My Cat Has Changed Her Eating Habits

Sophia, your fluffy domestic shorthair cat, is angling for the Feline Fashion Model of the Year Award. Sophia has always kept herself in shape, lightly grazing on her food so she retains her svelte figure. Lately, though, Sophia’s fabulous form isn’t quite as filled out, and she’s leaving food in her bowl each day. While it’s hard to be sure, you think Sophia’s dropped some weight, and you’d like to know why. You’ve asked your Colorado Springs veterinarian for help in discovering the cause of Sophia’s change in eating habits.


Root Cause

Sophia might have become anorexic without actively avoiding her food. She might have contracted an infectious, respiratory, neurological, autoimmune, or gastrointestinal disease that affects her desire to eat. Sophia might also be experiencing a medication side effect; or perhaps she has an internal obstruction that makes it hard to process food. If you’ve just switched Sophia to a different food, she might be engaging in a hunger strike. Maybe you’ve just brought home a new pet or otherwise disrupted Sophia’s routine. Finally, if Sophia’s an older feline lady, her food might seem as appealing as a piece of cardboard.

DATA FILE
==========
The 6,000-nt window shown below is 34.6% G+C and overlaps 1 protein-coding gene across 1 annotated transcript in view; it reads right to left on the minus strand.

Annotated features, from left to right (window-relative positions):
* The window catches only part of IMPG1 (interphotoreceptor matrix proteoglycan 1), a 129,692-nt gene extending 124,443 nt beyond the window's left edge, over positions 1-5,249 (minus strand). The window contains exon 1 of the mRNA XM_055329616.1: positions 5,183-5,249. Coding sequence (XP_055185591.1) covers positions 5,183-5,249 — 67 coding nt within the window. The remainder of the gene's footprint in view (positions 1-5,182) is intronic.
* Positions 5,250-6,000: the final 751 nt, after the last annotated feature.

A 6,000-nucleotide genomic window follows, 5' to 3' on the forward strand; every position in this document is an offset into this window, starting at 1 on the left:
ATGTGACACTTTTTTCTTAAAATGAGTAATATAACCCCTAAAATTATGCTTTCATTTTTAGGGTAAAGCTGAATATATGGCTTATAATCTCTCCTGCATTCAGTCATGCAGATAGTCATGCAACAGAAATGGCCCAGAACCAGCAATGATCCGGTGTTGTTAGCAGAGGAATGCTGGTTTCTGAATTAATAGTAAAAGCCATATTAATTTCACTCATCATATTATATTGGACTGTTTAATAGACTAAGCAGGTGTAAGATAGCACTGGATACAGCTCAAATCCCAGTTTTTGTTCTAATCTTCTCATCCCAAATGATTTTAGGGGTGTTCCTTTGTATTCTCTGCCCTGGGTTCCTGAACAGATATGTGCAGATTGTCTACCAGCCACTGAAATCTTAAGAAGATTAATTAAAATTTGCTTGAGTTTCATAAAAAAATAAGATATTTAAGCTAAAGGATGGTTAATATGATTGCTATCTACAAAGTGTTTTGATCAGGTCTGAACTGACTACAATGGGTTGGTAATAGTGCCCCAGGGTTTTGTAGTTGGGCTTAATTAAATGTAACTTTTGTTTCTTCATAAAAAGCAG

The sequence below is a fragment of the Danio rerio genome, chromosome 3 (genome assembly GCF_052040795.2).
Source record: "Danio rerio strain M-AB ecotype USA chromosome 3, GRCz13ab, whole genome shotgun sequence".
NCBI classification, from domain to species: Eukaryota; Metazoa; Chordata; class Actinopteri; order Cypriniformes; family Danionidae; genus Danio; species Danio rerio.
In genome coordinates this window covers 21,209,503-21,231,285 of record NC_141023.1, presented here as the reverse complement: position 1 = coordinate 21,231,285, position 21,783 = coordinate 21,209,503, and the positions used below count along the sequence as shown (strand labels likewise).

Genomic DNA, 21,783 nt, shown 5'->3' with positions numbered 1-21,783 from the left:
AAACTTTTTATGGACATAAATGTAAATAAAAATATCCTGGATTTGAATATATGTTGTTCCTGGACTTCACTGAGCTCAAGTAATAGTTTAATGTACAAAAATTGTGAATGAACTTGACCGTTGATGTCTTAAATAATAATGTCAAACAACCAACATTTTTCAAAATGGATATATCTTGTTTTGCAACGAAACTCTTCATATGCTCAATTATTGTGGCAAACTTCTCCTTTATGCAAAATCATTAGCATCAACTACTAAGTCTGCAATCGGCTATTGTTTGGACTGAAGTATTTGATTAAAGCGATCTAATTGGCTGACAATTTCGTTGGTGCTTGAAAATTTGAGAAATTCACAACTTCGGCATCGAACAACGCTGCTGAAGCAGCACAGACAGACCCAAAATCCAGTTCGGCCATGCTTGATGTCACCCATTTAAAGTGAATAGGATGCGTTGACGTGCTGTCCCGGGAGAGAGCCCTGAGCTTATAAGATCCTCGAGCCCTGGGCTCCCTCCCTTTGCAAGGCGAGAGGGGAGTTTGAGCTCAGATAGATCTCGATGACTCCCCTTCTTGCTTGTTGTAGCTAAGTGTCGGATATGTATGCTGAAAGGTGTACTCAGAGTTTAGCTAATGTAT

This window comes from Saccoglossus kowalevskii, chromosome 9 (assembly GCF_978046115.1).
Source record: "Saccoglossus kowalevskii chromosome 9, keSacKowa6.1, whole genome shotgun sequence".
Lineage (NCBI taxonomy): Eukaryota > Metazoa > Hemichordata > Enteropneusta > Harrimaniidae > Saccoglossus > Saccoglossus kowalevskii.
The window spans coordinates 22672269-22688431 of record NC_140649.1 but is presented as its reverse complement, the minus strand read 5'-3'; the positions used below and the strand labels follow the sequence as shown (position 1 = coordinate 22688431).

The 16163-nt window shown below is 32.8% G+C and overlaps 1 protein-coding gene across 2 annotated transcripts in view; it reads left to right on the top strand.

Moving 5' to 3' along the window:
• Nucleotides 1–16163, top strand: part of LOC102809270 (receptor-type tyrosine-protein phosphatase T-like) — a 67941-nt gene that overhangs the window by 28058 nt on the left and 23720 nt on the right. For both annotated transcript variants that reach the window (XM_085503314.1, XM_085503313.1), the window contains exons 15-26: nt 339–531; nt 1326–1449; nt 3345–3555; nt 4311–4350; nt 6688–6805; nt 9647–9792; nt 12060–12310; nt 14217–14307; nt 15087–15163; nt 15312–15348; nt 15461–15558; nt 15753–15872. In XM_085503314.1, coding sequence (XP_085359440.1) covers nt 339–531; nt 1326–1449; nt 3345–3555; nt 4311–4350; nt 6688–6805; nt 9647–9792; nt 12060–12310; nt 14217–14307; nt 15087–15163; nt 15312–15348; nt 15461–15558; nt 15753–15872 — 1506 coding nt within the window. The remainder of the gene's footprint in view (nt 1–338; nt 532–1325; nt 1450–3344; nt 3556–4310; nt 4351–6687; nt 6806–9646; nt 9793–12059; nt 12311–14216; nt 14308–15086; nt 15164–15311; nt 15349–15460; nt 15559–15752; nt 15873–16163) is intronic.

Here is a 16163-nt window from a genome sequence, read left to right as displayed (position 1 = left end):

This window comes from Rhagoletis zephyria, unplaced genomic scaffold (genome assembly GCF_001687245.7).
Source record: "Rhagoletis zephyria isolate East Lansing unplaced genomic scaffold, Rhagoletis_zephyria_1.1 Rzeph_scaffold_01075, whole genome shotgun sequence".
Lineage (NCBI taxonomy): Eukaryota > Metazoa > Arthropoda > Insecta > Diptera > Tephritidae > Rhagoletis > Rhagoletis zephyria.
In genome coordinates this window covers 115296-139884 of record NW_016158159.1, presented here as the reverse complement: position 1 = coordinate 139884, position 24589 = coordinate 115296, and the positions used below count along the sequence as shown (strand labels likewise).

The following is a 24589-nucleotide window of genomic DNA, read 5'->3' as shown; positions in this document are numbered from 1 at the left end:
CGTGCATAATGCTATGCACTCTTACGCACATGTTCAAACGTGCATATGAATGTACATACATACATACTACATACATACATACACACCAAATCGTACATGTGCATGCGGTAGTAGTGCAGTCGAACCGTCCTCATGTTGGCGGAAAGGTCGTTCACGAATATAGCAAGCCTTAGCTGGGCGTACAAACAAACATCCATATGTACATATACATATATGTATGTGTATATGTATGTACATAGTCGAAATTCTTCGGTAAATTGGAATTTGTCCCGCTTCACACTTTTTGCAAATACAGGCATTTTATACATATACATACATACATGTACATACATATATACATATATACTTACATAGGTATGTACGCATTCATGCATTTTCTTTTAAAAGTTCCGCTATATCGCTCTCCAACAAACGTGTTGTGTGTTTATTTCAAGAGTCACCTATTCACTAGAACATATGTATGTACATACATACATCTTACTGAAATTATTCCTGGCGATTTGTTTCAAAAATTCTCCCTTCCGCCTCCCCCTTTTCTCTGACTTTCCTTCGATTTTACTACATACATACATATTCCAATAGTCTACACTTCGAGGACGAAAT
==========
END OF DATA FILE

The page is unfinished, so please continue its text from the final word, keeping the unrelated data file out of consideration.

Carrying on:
Signs and Symptoms

Even while Sophia seems to have gotten a little gaunt, she might seem a bit bloated around the belly. Sophia might also appear to have difficulty chewing and swallowing food. Sophia might seem slightly warm, her eyes might look unusual, and she might appear to experience some pain. Since you’re accustomed to Sophia’s habits, you can tell if her breathing seems harder to hear, or if she seems short of breath. Your vet values your observations and notes, as this information helps him to diagnose Sophia’s problem.


Your Vet’s Diagnosis

Your vet will analyze Sophia top to bottom before giving you a diagnosis. He’ll conduct a thorough physical exam; and he will devote attention to Sophia’s face, neck, mouth, nose, and eyes. He’ll probably perform a urinalysis and request bloodwork, as these tests indicate underlying problems. To see Sophia’s internal workings, he’ll likely take a chest and abdomen X-ray or two. He’ll also check Sophia for heartworms.


Tailored Treatment Plan

Now that your Colorado Springs vet knows why Sophia is indifferent to her food, he can address that underlying problem. He’ll also get Sophia’s nutrition back on track by making her food enticing again. Increasing the food’s fat or protein content, adding a delectable topping, or heating the food should get her attention.


If Sophia’s still picking at her food after a day or two, notify your vet so he can tweak her treatment plan. After three days, whisk Sophia to the vet, as he’ll need to re-evaluate her and possibly give her intravenous nourishment.

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